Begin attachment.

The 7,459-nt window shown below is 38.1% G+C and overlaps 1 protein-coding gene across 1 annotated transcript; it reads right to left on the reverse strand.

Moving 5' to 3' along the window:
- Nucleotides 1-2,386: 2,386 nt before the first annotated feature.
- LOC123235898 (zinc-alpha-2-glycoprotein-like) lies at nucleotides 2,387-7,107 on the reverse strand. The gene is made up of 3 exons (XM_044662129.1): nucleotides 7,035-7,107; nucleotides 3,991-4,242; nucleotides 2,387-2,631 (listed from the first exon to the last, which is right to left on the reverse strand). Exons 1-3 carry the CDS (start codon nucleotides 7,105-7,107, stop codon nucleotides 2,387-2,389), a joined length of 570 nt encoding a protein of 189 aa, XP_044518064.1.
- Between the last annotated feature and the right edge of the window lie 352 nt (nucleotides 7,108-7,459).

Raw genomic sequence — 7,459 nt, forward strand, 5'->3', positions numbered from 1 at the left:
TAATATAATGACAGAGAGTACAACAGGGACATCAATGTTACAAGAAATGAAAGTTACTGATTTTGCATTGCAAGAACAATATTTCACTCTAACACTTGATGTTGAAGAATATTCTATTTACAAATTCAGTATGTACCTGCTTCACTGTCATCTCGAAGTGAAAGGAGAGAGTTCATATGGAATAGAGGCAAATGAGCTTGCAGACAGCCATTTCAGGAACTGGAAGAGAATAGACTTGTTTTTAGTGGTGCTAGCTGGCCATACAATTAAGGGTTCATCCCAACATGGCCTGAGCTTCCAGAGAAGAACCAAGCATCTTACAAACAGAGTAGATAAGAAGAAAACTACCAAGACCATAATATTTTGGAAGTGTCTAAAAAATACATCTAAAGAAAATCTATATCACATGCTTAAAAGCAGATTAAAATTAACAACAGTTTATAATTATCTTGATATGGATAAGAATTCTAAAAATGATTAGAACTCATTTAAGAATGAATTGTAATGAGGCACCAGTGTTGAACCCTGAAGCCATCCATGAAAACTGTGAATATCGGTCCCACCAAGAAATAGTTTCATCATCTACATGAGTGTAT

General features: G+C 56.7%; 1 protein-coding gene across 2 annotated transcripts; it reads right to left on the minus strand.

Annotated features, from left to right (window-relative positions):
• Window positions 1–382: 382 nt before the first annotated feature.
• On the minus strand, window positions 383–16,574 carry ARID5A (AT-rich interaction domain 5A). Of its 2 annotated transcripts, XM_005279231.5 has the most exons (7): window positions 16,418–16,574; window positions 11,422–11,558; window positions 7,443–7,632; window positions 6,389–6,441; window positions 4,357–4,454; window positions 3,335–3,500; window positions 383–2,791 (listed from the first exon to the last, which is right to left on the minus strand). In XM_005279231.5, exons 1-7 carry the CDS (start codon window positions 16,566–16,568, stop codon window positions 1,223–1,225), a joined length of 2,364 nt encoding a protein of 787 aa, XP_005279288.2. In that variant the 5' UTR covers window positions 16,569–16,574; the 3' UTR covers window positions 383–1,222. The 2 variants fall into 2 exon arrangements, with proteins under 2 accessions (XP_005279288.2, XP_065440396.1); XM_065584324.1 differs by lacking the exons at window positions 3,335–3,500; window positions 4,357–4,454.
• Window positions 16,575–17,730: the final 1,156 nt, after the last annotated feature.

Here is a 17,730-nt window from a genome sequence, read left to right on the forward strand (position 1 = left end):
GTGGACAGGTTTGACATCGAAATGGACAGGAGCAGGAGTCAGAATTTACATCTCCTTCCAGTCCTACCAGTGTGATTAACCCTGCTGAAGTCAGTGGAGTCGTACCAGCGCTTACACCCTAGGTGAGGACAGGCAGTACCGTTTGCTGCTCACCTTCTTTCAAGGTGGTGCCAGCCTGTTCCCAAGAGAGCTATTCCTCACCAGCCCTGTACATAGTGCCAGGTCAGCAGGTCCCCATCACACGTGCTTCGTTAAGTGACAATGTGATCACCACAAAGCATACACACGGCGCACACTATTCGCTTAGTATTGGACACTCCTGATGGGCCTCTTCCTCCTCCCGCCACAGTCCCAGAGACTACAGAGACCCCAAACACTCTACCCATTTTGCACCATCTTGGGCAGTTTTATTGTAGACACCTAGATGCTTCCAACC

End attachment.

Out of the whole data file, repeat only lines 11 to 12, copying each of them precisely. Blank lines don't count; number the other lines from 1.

• On the minus strand, window positions 383–16,574 carry ARID5A (AT-rich interaction domain 5A). Of its 2 annotated transcripts, XM_005279231.5 has the most exons (7): window positions 16,418–16,574; window positions 11,422–11,558; window positions 7,443–7,632; window positions 6,389–6,441; window positions 4,357–4,454; window positions 3,335–3,500; window positions 383–2,791 (listed from the first exon to the last, which is right to left on the minus strand). In XM_005279231.5, exons 1-7 carry the CDS (start codon window positions 16,566–16,568, stop codon window positions 1,223–1,225), a joined length of 2,364 nt encoding a protein of 787 aa, XP_005279288.2. In that variant the 5' UTR covers window positions 16,569–16,574; the 3' UTR covers window positions 383–1,222. The 2 variants fall into 2 exon arrangements, with proteins under 2 accessions (XP_005279288.2, XP_065440396.1); XM_065584324.1 differs by lacking the exons at window positions 3,335–3,500; window positions 4,357–4,454.
• Window positions 16,575–17,730: the final 1,156 nt, after the last annotated feature.